You can modify the video frame to any dimensions, or use standard ones, which include a variety of iOS capture options. This is particularly useful for App Store developers to be sure they fit within Apple’s requirements; ScreenFlow includes a special preview mode to check videos in that format before uploading.
Outside of the canvas on which you lay out visual inputs, ScreenFlow behaves almost entirely like a video-editing program. A main timeline shows tracks, and you can scrub a playhead across the timeline or click to a position to see a rendered preview and hear bits of audio, or click the play button to watch a real-time composite. You can add titles, trim and split tracks, and add audio and video effects. (If you were really a masochist, you could edit videos without any screen recordings at all, but I’d recommend against that! Choose the right tool for the job.)
ScreenFlow offers some appreciated, demonstration-specific features that enable you to call out, annotate, or put the focus on items. An Annotation Clip lets you draw with lines, rectangles, and ellipses on the video screen as if it were a separate video track.
A Callout Action in a visual track can highlight areas. For a screen captured from a Mac, you can have focus automatically switch to the current foreground window; ScreenFlow retains the window geometry in its captures. It can also follow a mouse cursor. A Freehand option to draw a static callout works in screen captures, as well as in iOS and other visual tracks. Callouts can be zoomed, be partially opaque, and have other effects. It’s a great way to isolate elements.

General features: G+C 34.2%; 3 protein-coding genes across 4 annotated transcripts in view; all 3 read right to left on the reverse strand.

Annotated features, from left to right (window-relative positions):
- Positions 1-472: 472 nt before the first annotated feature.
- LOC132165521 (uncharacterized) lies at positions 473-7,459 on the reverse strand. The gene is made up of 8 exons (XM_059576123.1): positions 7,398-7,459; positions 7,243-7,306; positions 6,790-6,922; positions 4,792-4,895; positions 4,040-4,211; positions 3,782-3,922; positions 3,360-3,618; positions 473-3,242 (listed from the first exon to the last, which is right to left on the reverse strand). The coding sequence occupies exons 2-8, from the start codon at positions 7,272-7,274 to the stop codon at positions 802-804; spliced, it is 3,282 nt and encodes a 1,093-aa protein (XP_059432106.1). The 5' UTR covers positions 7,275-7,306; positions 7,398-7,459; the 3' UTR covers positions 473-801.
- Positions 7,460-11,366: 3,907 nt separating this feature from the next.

Because the iOS display capture method that Apple provides doesn’t grab gestures, you have to recreate them in ScreenFlow. The Touch Callout offers many subtleties, enabling you to make any sort of single or multi-finger gesture and movement, specify start and end locations, and even set whether the movement is linear or eases slowly in, out, or both. The app comes with several macros (or “templates” as it calls them) for common touch gestures.
ScreenFlow 5 has a non-trivial learning curve. I’ve used previous versions to produce a number of screencasts, and after re-acquainting myself with it, I’m still feeling only modestly proficient a few hours in. I’m not frustrated; the app is sophisticated rather than difficult.
Its audio editing tools remains weak compared to the screen and video controls. ScreenFlow could use a zoom-in audio editor, like the larger pane in GarageBand, that would enable more precise scrubbing, edits, and clean-up to better align audio to visual components.
ScreenFlow 5 isn’t for everyone, but it might be for a surprisingly large number of people. If your only technical support is for family, a remote screen session using Join.me or Screen Sharing via Messages is probably a better option. But if you regularly find yourself in a professional environment demonstrating the same thing in OS X or iOS — whether for other employees, customers, or potential buyers — don’t be daunted by either the investment of time or money required. ScreenFlow 5 will quickly pay back as you master its features.